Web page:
1) If you don’t save that $100 per month you will have nothing at age 81. 2) If you save $100/month and that’s 10% of your income, it means your income is about $1000/month, which means you are making $12,000 per year. That’s pretty low, especially for a lifetime average. If you have adjusted to living on $12,000 per month, then $150,000 will seem like a lot when you are older. 3) If your income grows with inflation, so should your contribution so what you would actually contribute is $100 plus inflation, which would increase your numbers quite a lot… Read more »

Dennis Frailey
Dennis Frailey
5 years ago
Reply to  Dennis Frailey

That should say “if you have adjusted to living on $12,000 per year”.

Dennis Frailey
Dennis Frailey
5 years ago
Reply to  Dennis Frailey

A thought experiment about retirement. I found this helpful in explaining things to colleagues. Let’s say you want to start working at age 22 and retire at age 62. That’s a 40 year career, and is fairly typical for many. Then you retire from age 63 to age 83, at which point you pass away. That’s also fairly typical. This means that you will work for 40 years and live for another 20 years, which means that you should live on 2/3 of your income during your working years and save the other 1/3 for your retirement years. Sounds pretty… Read more »

getagrip
getagrip
4 years ago
Reply to  Mario

You are basically saying you don’t see the point of having the equivalent of $150K when you are facing old age. $150K could: – Pay off your home mortgage so your Social Security check will be enough to let you remain in your home for many years. – Allow you to build an in-law addition to a kid’s home so you could stay with them and help with the grandkids. – Let you move to a lower cost of living area, maybe buy a small place outright and pays taxes on it for a decade or so. – Let you… Read more »

Mario
Mario
5 years ago

Dennis,

For foreign investors is very easy to open an account in an online brokerage like TD ameritrade.

For Argentinians and Venezuelans is more difficult as we are not allow to exchange our currency for foreign currency.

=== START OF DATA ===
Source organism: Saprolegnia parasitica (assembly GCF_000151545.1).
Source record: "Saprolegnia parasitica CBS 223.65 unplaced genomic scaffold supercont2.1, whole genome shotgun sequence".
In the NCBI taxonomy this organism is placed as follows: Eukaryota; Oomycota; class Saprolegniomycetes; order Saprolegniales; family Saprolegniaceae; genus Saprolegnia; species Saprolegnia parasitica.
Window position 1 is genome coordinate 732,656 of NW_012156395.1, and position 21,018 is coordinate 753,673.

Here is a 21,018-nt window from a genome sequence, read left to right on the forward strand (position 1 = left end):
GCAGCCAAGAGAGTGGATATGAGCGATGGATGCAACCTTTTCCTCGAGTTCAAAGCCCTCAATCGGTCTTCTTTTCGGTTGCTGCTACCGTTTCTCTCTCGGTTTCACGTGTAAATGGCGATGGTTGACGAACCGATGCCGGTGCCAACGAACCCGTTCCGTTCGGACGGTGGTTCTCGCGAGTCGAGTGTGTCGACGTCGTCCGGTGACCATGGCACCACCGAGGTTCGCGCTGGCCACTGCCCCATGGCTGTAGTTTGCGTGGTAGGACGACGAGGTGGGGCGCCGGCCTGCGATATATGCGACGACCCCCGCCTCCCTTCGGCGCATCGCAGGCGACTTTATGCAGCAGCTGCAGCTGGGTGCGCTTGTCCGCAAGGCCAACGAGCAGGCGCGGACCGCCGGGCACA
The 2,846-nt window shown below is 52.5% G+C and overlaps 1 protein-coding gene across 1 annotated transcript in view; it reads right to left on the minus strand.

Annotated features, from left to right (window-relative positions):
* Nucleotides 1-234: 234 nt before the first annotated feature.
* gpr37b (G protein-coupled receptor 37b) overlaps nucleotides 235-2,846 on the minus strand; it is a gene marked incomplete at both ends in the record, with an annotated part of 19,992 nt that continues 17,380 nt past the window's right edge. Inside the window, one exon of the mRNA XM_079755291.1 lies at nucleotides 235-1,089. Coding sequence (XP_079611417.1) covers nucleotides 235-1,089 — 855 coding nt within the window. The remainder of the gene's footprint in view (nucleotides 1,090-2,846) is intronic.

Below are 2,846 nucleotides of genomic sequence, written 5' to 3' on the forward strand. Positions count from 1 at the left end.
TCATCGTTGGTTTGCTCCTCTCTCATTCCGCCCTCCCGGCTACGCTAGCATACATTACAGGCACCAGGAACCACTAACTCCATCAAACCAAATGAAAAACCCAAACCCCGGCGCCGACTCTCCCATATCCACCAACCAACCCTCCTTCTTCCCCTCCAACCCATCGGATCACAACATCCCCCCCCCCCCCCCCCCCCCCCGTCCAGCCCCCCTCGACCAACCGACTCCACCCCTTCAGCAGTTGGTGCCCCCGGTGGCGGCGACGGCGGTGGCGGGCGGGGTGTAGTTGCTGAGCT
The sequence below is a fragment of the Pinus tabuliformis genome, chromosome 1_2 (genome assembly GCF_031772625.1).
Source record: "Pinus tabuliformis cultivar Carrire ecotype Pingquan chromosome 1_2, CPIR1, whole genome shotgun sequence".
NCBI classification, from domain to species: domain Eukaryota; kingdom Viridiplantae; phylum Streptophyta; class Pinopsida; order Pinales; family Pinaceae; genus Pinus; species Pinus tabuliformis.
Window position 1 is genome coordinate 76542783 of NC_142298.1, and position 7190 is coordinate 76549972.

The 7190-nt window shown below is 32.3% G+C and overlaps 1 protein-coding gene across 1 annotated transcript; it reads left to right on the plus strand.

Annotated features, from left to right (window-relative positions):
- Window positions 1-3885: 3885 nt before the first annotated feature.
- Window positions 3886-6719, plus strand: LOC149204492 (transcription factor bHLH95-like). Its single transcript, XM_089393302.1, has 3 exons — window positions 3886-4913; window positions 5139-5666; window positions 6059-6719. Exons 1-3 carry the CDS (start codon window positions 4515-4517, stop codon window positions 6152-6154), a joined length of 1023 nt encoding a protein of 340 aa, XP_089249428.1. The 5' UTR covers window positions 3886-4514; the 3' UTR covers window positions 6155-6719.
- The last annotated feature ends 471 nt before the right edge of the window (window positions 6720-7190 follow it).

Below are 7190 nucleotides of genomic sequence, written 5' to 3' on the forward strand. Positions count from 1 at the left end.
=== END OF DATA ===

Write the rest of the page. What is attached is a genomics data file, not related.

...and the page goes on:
Thanks for your answers

Pearl
Pearl
5 years ago

Dennis and Ben, thanks for taking the time to write such detailed responses here!

Emma | iHELP Student Loans
Emma | iHELP Student Loans
5 years ago

Useful advice. Certainly investing is not optional, and the sooner you start, the better.

Passive Income Mavericks
Passive Income Mavericks
5 years ago

Good article! I look from the perspective when I can be financially independent (FI) and when my passive income covers all my expenses. So, my portfolio and all side incomes should be able to generate income to support. As a beginner investor, I would start with VTI, SPY, MDY, or DVY and other income funds and slowly diversify towards individual growth dividend income stocks like JNJ, PEP, PG, CL, KO, MCD, WMT, UL, and others to accelerate the income. I agree completely with 32 that commodities are really speculative and as Buffet says total gold produced on this earth can… Read more »

Vania
Vania
5 years ago

Invest in my fiancial education and then pay myself first..

Jerome
Jerome
4 years ago

In addition to my comments from 2014 some additional comments: Investing in a low-cost and broad index is very wise and prudent. But has one big disadvantage: you do not actually learn a lot. At least you learn far less than when you actually invest in stocks yourself. The 8% mentioned is a long-term average and as such realistic. But for planning purposes I think it is too high. I plan with 5.5%, and HOPE for more. My actual year-on-year profit over the last 9 years (i.e. including the crisis of 2008) is 7.8%. But I still plan with 5.5%.… Read more »

fieldsy
fieldsy
4 years ago

I wish I knew earlier…

I started at 28, I am almost 32. I guess I started early with Roth’s and being serious about my 401k?

Raverick
Raverick
4 years ago

What type of investment type should i look for and where can i find them??

Lets save if i can save 100 per month, who should i seek for in helping me to invest?

Katie Ryan O'Connor
4 years ago
Reply to  Raverick

Hi Raverick,
Thank you so much for stopping by. While I can’t give you specific investment advice — everyone’s situation is different — there are great low-risk options that you can certainly take advantage of if you are on track to save $100 per month for investing. The best advice I could gather for you is to find a low-fee online broker with excellent reviews/reputation and see what they have in terms of mutual or index funds with low expenses and a smaller cost of entry. You can definitely find some for only $100. Good luck!